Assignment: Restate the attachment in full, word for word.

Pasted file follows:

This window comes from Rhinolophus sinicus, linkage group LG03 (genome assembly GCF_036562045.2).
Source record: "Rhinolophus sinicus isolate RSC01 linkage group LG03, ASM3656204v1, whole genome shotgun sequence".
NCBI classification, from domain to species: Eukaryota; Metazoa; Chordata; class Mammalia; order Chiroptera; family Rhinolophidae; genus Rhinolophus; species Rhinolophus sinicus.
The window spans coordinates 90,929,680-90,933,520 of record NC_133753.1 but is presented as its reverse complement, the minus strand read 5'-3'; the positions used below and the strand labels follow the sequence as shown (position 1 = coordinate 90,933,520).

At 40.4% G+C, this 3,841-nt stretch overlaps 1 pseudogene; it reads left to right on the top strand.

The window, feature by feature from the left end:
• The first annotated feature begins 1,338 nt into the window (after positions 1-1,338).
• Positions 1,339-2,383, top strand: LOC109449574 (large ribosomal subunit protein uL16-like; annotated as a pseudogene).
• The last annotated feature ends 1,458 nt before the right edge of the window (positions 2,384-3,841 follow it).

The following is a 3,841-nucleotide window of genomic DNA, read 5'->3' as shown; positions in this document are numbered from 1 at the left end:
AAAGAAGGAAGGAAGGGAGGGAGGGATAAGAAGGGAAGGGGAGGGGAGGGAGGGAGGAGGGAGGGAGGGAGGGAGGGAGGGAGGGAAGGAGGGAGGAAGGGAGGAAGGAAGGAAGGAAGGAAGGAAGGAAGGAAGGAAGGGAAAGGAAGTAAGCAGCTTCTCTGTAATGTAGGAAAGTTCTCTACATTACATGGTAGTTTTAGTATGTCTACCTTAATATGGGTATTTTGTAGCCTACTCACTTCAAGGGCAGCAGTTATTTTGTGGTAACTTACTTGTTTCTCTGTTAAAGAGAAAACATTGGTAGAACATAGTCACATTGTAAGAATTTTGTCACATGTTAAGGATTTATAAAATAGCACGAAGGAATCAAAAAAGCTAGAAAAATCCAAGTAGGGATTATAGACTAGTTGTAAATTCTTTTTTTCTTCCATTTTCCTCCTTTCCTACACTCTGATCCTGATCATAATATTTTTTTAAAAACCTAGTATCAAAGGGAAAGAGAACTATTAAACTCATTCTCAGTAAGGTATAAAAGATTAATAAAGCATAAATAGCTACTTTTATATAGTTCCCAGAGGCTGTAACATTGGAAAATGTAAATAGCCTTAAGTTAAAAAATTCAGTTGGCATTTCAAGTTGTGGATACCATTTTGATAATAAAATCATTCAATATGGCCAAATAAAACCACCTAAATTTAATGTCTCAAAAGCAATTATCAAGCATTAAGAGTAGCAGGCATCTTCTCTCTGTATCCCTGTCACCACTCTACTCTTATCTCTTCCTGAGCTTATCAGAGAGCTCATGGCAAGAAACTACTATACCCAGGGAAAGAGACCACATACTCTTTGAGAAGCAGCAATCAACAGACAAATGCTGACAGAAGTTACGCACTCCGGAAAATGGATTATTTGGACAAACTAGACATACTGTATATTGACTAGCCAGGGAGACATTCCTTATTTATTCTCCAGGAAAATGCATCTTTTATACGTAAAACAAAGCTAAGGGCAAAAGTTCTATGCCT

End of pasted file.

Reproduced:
This window comes from Rhinolophus sinicus, linkage group LG03 (genome assembly GCF_036562045.2).
Source record: "Rhinolophus sinicus isolate RSC01 linkage group LG03, ASM3656204v1, whole genome shotgun sequence".
NCBI classification, from domain to species: Eukaryota; Metazoa; Chordata; class Mammalia; order Chiroptera; family Rhinolophidae; genus Rhinolophus; species Rhinolophus sinicus.
The window spans coordinates 90,929,680-90,933,520 of record NC_133753.1 but is presented as its reverse complement, the minus strand read 5'-3'; the positions used below and the strand labels follow the sequence as shown (position 1 = coordinate 90,933,520).

At 40.4% G+C, this 3,841-nt stretch overlaps 1 pseudogene; it reads left to right on the top strand.

The window, feature by feature from the left end:
• The first annotated feature begins 1,338 nt into the window (after positions 1-1,338).
• Positions 1,339-2,383, top strand: LOC109449574 (large ribosomal subunit protein uL16-like; annotated as a pseudogene).
• The last annotated feature ends 1,458 nt before the right edge of the window (positions 2,384-3,841 follow it).

The following is a 3,841-nucleotide window of genomic DNA, read 5'->3' as shown; positions in this document are numbered from 1 at the left end:
AAAGAAGGAAGGAAGGGAGGGAGGGATAAGAAGGGAAGGGGAGGGGAGGGAGGGAGGAGGGAGGGAGGGAGGGAGGGAGGGAGGGAAGGAGGGAGGAAGGGAGGAAGGAAGGAAGGAAGGAAGGAAGGAAGGAAGGAAGGGAAAGGAAGTAAGCAGCTTCTCTGTAATGTAGGAAAGTTCTCTACATTACATGGTAGTTTTAGTATGTCTACCTTAATATGGGTATTTTGTAGCCTACTCACTTCAAGGGCAGCAGTTATTTTGTGGTAACTTACTTGTTTCTCTGTTAAAGAGAAAACATTGGTAGAACATAGTCACATTGTAAGAATTTTGTCACATGTTAAGGATTTATAAAATAGCACGAAGGAATCAAAAAAGCTAGAAAAATCCAAGTAGGGATTATAGACTAGTTGTAAATTCTTTTTTTCTTCCATTTTCCTCCTTTCCTACACTCTGATCCTGATCATAATATTTTTTTAAAAACCTAGTATCAAAGGGAAAGAGAACTATTAAACTCATTCTCAGTAAGGTATAAAAGATTAATAAAGCATAAATAGCTACTTTTATATAGTTCCCAGAGGCTGTAACATTGGAAAATGTAAATAGCCTTAAGTTAAAAAATTCAGTTGGCATTTCAAGTTGTGGATACCATTTTGATAATAAAATCATTCAATATGGCCAAATAAAACCACCTAAATTTAATGTCTCAAAAGCAATTATCAAGCATTAAGAGTAGCAGGCATCTTCTCTCTGTATCCCTGTCACCACTCTACTCTTATCTCTTCCTGAGCTTATCAGAGAGCTCATGGCAAGAAACTACTATACCCAGGGAAAGAGACCACATACTCTTTGAGAAGCAGCAATCAACAGACAAATGCTGACAGAAGTTACGCACTCCGGAAAATGGATTATTTGGACAAACTAGACATACTGTATATTGACTAGCCAGGGAGACATTCCTTATTTATTCTCCAGGAAAATGCATCTTTTATACGTAAAACAAAGCTAAGGGCAAAAGTTCTATGCCT